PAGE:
Insider Tips

8 Ways to Celebrate Bloomsday 2020

By Visit Dublin

11th June 2020

One of Ireland’s most famous writers, James Joyce once joked you could rebuild Dublin just by reading his novel Ulysses. If you haven’t yet gotten around to its 730 pages (with a staggering 30,000 distinct words), you can still celebrate Bloomsday this year on 16th June, the day when Ulysses’ Leopold Bloom ambles through Dublin from Sandycove all the way to the Northside.

The Bloomsday Festival has moved online because of social distancing but thanks to a stellar list of events, you can celebrate from your couch. To borrow Joyce’s famous quote, “life is the great teacher” – and 2020 is a year to remember. Expect a unique kind of celebration before the event returns in full bloom next year: featuring online exhibitions, virtual readings, and a walk around Dublin’s fair city. Discover eight different ways to celebrate one of our most famous scribes...

1. Enjoy a virtual event

Ulysses opens in a surprisingly conventional manner with “stately, plump Buck Mulligan” having a morning shave. The first chapter takes place at the Martello Tower in Sandycove, Dublin at 8am on June 16, 1904: and so it is only fitting that a dedicated Ulysses 2020 event takes place in this very setting.
On June 16, tune in to the Tower Bloomsday Readings at 11am, and hear selections from the iconic book read live from the James Joyce Tower and Museum in Sandycove. Admire the Edwardian costumes and views of the south Dublin coast via video link.


2. Learn from the experts

Listen to Joycean experts share their views on the James Joyce Centre's YouTube channel. Enjoy an introduction to each chapter of the iconic Ulysses and see what other likeminded fans have to say – the perfect way to prepare for Bloomsday celebrations.
Get a feel for Joyce’s unique writing style and discover the flamboyant characters from the renowned novel.

3. Watch a short film

Check out a colourful collection of James Joyce films online; choose from thrilling live action shorts, clever animations, old-school newsreels, and informative documentaries. Dig deep into the life of this Irish literary legend, from Joyce’s first meeting with his beloved Nora Barnacle to tales from his childhood in Dublin.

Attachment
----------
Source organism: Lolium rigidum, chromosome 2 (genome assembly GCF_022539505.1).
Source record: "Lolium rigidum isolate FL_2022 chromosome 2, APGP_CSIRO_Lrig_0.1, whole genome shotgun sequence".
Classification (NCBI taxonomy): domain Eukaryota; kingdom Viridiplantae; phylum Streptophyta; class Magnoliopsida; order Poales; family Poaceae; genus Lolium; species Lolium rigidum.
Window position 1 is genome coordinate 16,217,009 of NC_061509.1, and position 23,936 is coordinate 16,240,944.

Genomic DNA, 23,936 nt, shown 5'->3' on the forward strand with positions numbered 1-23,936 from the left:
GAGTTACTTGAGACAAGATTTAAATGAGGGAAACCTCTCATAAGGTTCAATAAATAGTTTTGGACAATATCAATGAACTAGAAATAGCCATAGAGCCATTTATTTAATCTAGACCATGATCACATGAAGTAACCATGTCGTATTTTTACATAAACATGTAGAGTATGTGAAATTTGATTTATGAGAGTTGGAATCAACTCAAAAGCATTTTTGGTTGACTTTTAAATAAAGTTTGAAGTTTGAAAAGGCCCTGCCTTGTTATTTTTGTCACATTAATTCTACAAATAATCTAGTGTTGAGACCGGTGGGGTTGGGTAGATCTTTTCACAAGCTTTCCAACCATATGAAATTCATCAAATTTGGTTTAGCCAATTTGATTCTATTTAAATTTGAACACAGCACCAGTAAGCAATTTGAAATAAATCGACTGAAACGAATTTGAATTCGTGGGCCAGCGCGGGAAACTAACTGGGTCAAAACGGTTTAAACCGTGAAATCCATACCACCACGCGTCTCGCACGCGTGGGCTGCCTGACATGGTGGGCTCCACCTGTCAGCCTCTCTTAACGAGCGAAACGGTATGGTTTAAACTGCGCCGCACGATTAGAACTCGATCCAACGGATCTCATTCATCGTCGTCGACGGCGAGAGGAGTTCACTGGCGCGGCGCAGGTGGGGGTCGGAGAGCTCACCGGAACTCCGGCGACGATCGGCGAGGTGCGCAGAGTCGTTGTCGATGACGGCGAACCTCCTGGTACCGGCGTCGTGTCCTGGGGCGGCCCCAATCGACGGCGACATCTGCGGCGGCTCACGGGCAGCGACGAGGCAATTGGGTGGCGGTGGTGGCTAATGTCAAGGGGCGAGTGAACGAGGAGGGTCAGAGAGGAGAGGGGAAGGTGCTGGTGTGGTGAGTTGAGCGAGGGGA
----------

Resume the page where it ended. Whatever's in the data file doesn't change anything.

Watch the films for free on the IFI Player from June 12 – this incredible offering is the work of the Irish Film Institute, together with Bloomsday Festival.

4. Discover a new audio recording

Counterparts tells the reader of a character named Farrington, and how his day at the office turns sour after an argument with his boss. Joyce’s unique talent for making the ordinary extraordinary is clear in this short story which featured in his 1914 collection, Dubliners, he does the same with Leopold Bloom’s routine day in Ulysses.
For Bloomsday 2020, enjoy this fantastic audio recording of Counterparts by actor Jim Roche with original music from Denis Clohessy.


5. View an online art exhibition

Don’t miss the online art exhibitions dedicated to Joyce – check out the incredible Shut Your Eyes and See from David Nowlan. ‘Shut your eyes and see’ is a famous line from Ulysses, coming from stubborn schoolteacher Stephen Dedalus.
See Nowlan’s creativity bring this concept to life, and marvel at his talent for introducing colour into Joyce’s early twentieth century black and white portraits.

6. Retrace Leopold Bloom’s steps

If you live in Dublin, you can now take a walk to some of the famous places mentioned in Ulysses, while adhering to social distancing and government guidelines, of course. Drop by Sweny’s Pharmacy on Lincoln Place where Leopold purchased a bar of lemon soap, and stroll along Prince’s Street, part of his daily commute.
Take a trip out to stunning Sandymount Strand to end your tour of Dublin, this is the scenic setting for episodes three and thirteen, Proteus and Nausicaa.


7. Tune in for a social distancing webinar

Set a reminder for the Ulysses, Pandemic and Social Distancing webinar and watch as Joyce experts discuss what Ulysses can say about the Covid-19 pandemic. Coronavirus is having a universal impact, affecting everyone the world over; and of course, Ulysses has a universal appeal as Leopold Bloom is the “everyman”.

Settle in for an intriguing discussion as four leading scholars share their personal views: tune in to the Ulysses, Pandemic and Social Distancing webinar at 5pm on June 16.


8. Check out a dedicated podcast

Brush up on your Ulysses knowledge ahead of Bloomsday and get familiar with the Blooms & Barnacles podcast. It discusses all things Joyce but in a non-academic manner, the perfect place to start if you want to learn more about the iconic Irish literary figure.

Though usually June 16th sees historic Dublin sites associated with James Joyce busy with people celebrating, this year enjoy a gorgonzola sandwich with a glass of wine (just like Leopold Bloom) as you uniquely experience the magic of James Joyce from your living room.

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